'Women and Children first!' a lost tale of Empire and Heroism

Article

Alf Wilkinson, last updated: 10th October 2012

In January 1852, under the command of Captain Robert Salmond, HMS Birkenhead left Portsmouth carrying troops and officers' wives and families from ten different regiments. Most were from the 73rd Regiment of Foot, and were on their way to South Africa to fight the Xhosa in the 8th Kaffir War (1850-1853), where the Xhosa were fighting the British in an attempt to regain control of land taken away from them in the Eastern Cape by British and Boer settlers. On 5 January she picked up more soldiers at Queenstown (now Cobh, Ireland). The vast majority of the troops were new recruits, although some were seasoned veterans returning to their regiments. On 23 February 1852, after an uneventful voyage, HMS Birkenhead arrived at Simonstown, near Cape Town. Most of the women and children disembarked. Some sick soldiers were also put ashore for treatment. Nine cavalry horses were loaded for the last leg of the voyage to Algoa Bay.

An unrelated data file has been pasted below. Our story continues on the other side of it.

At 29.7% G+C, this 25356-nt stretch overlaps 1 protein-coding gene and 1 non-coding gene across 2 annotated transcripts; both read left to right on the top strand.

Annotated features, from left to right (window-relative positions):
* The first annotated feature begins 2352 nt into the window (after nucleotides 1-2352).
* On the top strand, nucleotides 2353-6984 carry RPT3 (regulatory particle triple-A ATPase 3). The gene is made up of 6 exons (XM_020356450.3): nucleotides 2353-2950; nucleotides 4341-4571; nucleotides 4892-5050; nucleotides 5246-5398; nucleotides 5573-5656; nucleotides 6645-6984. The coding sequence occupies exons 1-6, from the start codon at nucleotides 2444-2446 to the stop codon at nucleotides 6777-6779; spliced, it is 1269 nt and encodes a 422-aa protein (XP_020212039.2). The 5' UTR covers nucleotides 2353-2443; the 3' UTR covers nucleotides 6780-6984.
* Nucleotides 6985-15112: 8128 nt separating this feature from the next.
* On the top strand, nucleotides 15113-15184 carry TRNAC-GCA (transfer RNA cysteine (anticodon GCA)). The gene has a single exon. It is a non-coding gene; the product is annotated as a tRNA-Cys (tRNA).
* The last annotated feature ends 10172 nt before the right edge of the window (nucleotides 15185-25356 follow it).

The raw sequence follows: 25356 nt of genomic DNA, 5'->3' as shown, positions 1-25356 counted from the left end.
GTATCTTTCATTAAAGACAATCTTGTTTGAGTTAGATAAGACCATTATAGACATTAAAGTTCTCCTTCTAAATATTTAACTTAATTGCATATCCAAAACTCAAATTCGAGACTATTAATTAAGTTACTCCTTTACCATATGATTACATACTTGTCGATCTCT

On 25 February, the Birkenhead steamed out of Cape Town, with about 643 men, women and children on board. Nobody knows the exact number as all the muster rolls and log books were lost. Some had just joined the ship. Captain Salmond had been given orders to use all possible...

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